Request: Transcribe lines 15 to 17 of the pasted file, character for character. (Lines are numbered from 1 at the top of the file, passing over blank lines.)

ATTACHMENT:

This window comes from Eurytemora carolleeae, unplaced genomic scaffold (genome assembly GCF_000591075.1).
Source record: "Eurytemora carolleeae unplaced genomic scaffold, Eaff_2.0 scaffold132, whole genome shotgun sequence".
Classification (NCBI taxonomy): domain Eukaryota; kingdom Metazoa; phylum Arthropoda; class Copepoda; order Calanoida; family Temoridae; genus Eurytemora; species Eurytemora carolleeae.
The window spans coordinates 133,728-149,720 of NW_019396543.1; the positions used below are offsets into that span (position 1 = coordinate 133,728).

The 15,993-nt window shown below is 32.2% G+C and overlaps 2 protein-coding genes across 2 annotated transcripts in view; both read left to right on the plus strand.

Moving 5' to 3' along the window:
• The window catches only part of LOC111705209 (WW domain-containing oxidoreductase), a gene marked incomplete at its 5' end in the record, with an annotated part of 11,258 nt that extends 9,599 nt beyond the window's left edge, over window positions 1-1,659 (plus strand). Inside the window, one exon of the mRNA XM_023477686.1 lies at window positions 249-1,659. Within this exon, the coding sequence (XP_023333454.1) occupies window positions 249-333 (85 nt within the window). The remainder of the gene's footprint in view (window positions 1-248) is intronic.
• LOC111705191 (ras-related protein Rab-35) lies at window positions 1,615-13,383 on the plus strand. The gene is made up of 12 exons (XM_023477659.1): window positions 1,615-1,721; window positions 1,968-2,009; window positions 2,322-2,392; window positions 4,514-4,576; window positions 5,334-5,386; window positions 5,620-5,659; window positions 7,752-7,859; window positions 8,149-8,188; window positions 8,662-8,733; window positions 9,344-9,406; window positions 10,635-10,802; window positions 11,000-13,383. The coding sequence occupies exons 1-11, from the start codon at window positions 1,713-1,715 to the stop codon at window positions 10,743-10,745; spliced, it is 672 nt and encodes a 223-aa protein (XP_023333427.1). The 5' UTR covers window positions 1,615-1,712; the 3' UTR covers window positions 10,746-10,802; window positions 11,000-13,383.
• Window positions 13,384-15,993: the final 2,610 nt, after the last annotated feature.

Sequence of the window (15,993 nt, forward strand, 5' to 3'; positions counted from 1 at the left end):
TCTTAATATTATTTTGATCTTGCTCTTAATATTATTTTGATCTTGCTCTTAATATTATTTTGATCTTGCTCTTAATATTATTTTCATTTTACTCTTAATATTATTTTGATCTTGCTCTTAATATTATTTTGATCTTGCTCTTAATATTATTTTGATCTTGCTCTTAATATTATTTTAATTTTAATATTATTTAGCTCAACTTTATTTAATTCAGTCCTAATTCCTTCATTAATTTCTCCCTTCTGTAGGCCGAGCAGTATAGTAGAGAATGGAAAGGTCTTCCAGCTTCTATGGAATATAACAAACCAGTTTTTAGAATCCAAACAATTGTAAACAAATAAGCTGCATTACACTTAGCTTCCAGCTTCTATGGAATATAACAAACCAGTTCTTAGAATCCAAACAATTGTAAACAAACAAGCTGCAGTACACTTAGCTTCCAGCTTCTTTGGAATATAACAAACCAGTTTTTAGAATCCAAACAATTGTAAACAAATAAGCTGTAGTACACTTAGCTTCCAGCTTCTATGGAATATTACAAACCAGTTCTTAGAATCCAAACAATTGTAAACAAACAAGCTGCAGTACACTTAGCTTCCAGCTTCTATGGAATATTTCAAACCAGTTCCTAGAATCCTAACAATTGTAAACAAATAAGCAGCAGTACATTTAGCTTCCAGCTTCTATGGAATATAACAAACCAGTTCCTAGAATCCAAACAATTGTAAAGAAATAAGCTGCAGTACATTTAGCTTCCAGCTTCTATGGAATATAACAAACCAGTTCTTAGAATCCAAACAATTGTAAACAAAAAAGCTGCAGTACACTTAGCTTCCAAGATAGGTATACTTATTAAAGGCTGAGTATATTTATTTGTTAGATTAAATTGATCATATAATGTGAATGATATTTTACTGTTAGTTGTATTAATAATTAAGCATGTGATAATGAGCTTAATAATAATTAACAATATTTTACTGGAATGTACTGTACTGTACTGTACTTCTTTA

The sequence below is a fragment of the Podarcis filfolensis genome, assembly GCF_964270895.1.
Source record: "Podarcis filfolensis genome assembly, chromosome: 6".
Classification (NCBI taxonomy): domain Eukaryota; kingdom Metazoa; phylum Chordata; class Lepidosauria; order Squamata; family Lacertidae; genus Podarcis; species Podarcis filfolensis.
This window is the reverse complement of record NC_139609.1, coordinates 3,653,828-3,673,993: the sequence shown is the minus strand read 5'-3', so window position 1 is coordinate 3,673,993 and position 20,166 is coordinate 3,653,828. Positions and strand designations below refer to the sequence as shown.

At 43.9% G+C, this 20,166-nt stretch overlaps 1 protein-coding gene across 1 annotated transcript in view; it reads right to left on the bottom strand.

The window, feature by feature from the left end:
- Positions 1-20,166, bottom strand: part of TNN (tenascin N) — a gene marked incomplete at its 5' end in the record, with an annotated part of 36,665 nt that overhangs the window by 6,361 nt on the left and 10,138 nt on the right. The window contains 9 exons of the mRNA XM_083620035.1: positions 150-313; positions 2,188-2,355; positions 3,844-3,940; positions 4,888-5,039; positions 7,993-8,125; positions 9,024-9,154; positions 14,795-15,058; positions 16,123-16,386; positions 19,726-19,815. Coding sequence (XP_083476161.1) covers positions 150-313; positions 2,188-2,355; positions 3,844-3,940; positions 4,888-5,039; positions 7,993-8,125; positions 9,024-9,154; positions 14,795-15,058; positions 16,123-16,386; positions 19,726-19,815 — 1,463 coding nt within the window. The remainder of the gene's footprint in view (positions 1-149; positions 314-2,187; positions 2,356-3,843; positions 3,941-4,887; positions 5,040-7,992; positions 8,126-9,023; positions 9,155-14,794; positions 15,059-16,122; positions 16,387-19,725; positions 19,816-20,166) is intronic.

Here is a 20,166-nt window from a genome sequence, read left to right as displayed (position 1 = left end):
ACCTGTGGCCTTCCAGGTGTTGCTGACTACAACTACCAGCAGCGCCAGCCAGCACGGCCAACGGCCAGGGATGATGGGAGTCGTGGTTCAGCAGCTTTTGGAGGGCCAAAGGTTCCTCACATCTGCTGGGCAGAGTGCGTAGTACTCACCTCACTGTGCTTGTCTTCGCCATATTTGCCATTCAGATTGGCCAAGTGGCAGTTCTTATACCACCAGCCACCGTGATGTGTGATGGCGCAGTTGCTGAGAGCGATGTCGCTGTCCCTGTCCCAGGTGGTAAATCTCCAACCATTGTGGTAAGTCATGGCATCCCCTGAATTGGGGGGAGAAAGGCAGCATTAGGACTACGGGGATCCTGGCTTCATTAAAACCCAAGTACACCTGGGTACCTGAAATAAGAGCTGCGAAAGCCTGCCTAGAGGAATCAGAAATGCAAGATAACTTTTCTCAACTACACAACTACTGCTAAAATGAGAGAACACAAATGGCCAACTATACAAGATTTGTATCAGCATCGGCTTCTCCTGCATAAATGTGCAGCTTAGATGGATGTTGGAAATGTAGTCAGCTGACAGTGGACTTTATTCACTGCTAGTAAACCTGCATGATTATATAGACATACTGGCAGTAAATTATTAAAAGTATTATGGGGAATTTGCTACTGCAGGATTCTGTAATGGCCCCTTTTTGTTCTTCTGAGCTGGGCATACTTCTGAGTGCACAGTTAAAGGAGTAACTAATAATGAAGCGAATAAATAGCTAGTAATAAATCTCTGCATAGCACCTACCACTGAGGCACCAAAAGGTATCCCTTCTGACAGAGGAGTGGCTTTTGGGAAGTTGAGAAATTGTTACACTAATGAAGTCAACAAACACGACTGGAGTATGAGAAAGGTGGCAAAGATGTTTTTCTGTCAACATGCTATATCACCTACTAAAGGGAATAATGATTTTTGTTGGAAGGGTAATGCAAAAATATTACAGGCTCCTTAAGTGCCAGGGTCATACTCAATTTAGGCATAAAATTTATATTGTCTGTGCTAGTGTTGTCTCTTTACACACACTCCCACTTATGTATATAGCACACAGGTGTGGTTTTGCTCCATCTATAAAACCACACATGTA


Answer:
This window is the reverse complement of record NC_139609.1, coordinates 3,653,828-3,673,993: the sequence shown is the minus strand read 5'-3', so window position 1 is coordinate 3,673,993 and position 20,166 is coordinate 3,653,828. Positions and strand designations below refer to the sequence as shown.

At 43.9% G+C, this 20,166-nt stretch overlaps 1 protein-coding gene across 1 annotated transcript in view; it reads right to left on the bottom strand.

The window, feature by feature from the left end: